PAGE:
Think Successful Entrepreneurs are Born That Way? Guess Again
If entrepreneurship is calling you, it must mean it comes easy, right? You have an idea, set up a website, hire a few people, and boom, that’s it.
Not exactly. When you’re in the early stages of starting a business, the excitement can often overshadow just how much work and self-discipline it takes to succeed. Being a successful entrepreneur requires more than a great idea, a fearless spirit and a go-getter attitude. It requires discipline and focus.
This is not to discourage entrepreneurship. Supplementing your initial drive with some solid advice can help you build and sustain a viable business while helping you avoid making too many rookie mistakes and ultimately flaming out.
Taking the long road
“Road map” is a term that sometimes gets overused in business. But if there’s ever a place to use it, launching a company is it.
Think of entrepreneurship as a journey guided by your vision, but the road is being paved as you drive on it. Your unbounded optimism and ability to navigate will take you around corners, over hills, and down some pretty long straightaways before eventually leading you to your destination.
Notice there’s no mention of shortcuts or a fast track. That’s because even in our world of instant gratification, expedited processes, and overnight sensations, success in building a business isn’t quick. Although some businesses might take off in what seems like a short amount of time, if you look closely, there could still be some cracks in the foundation—problems they could’ve avoided at the beginning that became too large to address later without having to rip apart the entire business model.
Feeling the pressure and compulsion to go all-in right off the bat is real, but staying focused and doing things right, with restraint, can pay off later. This is an approach my team and I practiced in the formative years of our business and continue to practice today. And while it wasn’t always easy, we knew we’d rather take our time to do things exactly how we wanted than rush and have to rebuild in the future. The pressure to chase revenue is real, but discipline to stay true to the long-term goal is critical.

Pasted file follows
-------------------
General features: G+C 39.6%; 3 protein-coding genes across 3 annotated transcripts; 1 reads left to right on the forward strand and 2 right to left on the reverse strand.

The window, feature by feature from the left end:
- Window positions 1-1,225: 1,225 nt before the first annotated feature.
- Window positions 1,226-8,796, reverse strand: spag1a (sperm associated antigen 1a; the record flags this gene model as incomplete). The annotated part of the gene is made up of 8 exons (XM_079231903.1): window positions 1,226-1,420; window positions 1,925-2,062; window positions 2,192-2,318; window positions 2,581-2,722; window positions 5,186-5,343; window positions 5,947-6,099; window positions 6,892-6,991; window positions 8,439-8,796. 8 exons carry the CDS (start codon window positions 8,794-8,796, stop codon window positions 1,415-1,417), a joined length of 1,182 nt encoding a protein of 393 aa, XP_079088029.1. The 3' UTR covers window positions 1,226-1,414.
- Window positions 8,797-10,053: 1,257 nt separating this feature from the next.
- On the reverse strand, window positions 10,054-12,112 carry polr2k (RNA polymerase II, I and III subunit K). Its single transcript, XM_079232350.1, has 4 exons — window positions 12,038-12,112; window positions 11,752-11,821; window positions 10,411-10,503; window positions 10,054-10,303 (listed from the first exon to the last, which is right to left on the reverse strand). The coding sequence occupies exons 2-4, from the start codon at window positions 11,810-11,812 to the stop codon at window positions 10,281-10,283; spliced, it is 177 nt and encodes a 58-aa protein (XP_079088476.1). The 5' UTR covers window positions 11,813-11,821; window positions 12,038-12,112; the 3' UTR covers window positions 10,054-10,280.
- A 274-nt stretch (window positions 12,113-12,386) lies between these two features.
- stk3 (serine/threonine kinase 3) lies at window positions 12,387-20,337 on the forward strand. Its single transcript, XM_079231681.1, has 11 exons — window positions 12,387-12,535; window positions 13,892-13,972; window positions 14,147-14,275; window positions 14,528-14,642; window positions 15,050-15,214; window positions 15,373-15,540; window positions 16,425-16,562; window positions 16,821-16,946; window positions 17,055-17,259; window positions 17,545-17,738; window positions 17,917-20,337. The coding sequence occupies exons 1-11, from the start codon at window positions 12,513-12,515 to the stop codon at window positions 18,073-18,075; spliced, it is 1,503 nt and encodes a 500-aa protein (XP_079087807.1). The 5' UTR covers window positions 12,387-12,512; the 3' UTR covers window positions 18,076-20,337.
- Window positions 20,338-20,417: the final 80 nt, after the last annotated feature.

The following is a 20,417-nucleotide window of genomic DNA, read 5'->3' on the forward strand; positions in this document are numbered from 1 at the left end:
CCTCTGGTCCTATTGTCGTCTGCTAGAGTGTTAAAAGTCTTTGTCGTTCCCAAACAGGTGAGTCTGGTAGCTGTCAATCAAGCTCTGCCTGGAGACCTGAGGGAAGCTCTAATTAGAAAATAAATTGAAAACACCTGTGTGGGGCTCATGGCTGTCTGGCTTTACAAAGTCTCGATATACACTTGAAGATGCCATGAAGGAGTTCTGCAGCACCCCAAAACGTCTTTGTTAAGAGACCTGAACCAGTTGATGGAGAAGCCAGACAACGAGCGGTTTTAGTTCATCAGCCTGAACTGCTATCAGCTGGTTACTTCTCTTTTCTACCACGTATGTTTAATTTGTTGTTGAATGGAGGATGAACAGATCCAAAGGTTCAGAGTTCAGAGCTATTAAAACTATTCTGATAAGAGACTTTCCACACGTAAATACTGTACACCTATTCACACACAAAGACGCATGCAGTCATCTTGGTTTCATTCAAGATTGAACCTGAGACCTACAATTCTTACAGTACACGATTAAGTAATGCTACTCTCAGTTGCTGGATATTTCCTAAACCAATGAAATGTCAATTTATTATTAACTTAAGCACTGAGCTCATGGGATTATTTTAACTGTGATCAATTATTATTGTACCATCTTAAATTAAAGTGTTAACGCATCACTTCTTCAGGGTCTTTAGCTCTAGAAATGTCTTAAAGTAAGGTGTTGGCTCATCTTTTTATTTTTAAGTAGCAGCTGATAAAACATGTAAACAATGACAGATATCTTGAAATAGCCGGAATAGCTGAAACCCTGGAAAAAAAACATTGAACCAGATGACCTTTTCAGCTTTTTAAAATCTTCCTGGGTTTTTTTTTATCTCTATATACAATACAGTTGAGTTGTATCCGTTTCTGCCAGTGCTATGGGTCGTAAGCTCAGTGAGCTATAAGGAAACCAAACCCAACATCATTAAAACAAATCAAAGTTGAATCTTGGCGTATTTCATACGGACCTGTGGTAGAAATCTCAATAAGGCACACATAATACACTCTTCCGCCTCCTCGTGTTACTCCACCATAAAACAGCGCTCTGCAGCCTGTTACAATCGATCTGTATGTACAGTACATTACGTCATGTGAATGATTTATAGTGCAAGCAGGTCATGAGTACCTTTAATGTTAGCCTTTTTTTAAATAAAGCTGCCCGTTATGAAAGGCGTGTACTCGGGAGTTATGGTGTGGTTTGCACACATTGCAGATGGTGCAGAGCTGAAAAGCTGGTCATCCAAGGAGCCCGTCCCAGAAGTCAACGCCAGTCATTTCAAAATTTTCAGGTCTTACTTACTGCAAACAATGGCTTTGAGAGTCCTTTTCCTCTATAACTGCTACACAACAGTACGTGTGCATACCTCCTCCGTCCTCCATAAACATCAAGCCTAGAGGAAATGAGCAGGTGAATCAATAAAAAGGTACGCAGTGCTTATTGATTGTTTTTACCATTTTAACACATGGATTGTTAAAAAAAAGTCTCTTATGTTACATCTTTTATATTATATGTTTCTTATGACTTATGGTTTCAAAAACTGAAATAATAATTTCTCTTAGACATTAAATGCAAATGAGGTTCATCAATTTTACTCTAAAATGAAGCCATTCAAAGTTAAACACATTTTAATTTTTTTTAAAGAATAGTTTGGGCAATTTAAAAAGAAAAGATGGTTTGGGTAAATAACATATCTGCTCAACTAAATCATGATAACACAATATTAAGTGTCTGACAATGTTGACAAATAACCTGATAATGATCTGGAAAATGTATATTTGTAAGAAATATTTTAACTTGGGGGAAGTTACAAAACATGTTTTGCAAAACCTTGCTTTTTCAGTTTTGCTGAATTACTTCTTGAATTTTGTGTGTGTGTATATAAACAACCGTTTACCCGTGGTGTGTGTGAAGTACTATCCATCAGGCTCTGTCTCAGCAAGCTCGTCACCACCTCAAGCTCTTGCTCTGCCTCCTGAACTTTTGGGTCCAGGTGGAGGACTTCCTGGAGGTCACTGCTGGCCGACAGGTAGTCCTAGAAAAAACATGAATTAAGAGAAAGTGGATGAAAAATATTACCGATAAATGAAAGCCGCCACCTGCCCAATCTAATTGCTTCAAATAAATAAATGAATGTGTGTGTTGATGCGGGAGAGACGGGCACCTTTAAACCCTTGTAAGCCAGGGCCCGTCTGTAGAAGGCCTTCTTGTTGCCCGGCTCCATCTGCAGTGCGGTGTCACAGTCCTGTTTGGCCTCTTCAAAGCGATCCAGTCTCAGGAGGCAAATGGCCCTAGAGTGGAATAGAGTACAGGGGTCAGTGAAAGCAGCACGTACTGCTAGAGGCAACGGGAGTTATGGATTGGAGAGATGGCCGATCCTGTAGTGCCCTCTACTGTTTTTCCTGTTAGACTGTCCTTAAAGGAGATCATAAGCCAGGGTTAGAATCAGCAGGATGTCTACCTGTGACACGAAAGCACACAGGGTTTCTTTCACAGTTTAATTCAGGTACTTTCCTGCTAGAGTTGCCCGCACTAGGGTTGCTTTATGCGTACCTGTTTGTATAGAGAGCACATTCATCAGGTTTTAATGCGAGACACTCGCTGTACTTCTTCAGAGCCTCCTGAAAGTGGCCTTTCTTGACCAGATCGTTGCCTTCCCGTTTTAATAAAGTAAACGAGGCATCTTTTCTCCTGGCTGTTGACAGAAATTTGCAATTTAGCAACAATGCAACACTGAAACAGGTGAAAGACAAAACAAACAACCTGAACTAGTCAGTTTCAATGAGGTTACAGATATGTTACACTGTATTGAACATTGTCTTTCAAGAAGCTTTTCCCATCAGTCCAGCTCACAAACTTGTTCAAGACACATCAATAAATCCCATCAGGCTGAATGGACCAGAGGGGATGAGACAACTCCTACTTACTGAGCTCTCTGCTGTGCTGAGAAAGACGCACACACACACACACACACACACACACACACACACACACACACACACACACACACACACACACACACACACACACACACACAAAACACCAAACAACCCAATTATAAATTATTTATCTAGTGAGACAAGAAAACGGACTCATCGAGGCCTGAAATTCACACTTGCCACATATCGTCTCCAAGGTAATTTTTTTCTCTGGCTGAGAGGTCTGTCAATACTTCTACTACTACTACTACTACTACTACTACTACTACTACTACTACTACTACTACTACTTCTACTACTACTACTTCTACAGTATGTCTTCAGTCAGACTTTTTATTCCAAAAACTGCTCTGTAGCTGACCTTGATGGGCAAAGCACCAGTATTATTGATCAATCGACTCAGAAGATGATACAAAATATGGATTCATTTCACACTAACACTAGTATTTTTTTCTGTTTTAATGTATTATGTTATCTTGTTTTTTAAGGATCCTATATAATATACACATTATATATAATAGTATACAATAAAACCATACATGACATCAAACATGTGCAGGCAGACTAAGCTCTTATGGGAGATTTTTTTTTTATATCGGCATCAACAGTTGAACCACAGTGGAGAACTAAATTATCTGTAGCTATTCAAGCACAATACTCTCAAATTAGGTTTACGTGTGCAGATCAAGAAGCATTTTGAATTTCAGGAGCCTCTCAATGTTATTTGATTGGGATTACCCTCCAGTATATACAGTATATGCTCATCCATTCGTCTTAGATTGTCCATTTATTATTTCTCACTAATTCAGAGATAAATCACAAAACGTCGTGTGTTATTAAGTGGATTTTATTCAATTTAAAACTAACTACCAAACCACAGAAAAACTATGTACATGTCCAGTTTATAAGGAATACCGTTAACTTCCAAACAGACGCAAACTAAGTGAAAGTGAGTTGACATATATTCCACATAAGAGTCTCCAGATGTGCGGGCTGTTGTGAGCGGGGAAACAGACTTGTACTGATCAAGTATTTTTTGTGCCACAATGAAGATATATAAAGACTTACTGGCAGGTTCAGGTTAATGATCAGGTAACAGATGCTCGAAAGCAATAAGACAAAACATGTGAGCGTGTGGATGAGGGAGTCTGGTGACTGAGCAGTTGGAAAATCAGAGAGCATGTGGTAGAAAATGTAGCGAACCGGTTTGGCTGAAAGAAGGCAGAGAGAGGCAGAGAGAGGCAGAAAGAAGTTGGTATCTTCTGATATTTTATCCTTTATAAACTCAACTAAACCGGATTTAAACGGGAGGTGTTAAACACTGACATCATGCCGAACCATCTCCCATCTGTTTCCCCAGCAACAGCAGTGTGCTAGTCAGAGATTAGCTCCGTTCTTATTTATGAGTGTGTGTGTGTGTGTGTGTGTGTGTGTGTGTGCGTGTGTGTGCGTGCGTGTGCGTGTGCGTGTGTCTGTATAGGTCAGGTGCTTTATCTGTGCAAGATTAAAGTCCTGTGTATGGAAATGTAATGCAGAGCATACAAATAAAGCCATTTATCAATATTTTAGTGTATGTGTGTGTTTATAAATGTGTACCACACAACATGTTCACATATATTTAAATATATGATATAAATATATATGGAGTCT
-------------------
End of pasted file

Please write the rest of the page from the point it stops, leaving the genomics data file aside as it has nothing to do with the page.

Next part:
Components of success
Accomplished entrepreneurs tend to share some common strategies and traits. Spending weeks and months pursuing each of the following components to the best of your ability can make all the difference in how your business fares in the years to come:
• The right team: There will be many ups and downs and sacrifices needed, and having like-minded folks to go through this journey with is key. I started with a partner who brought complementary skills and a great temperament—the perfect yin to my yang. We laid out a plan for the next 24 months and identified the key skills needed during that period, and those became the foundations for the first hires. And of course, beyond just skills, you’ll need people who truly share your vision and are passionate about it. It’s not always about the numbers: A small team dedicated to the success of the business can move mountains in a way that a larger but less devoted team cannot. These are the people who get it and are with you on the mission, and willing to go above and beyond to fulfill needs as they arise.
• The right resources: Financial help, legal advice, compliance support, and operational tools—these are the less exciting, but just as important, considerations you may be tempted to skip over in favor of getting a product or service to market immediately. You don’t need to have them all in-house—just at hand. Consider partners that are used to working with startups and that have the right balance of risk management and business focus. Seek out other business founders within your network, and you’ll often find they’re more than happy to share referrals.
• Clear goals: Whether it’s hitting development milestones or signing a specified number of new clients per quarter, what matters more than the goals themselves is the fact that you have some. Ask yourself why you started this business, what you’re working toward in the short term, and where you see your business going in the long term. Then set goals that can be understood, internalized, and acted upon by each team member to keep your vision alive and everyone on the same page.
• Resilience: The road is long for a reason. There will be times of apathy and times of difficulty. Sales don’t always take off the way you forecasted, and unforeseen crises can waylay operations. Markets can be fickle, trends come and go, and other frustrations are sure to pop up. This is precisely why a major part of being an entrepreneur is not getting discouraged but instead having the belief to persevere, keep grinding and eventually break through.
Making the hard part less hard
The world always needs entrepreneurs to solve problems, disrupt industries, and inspire the totally new. The easy part is seeing where you can make a difference and knowing you can capitalize on your idea.
The tough part, of course, is executing your plan. Where many would-be entrepreneurs fail is not having the right team, the right support systems, or trackable goals in place, but you can avoid that fate by ensuring you invest enough time and effort in all facets of your business. It’s more than possible to set a steady pace for development that doesn’t bypass necessary components of success.
Remember: it’s not supposed to be easy (if it were, everyone would do it), but you can still be deliberate about what you do in the beginning to maximize your chances for success.
This article originally appeared in Forbes. View it here.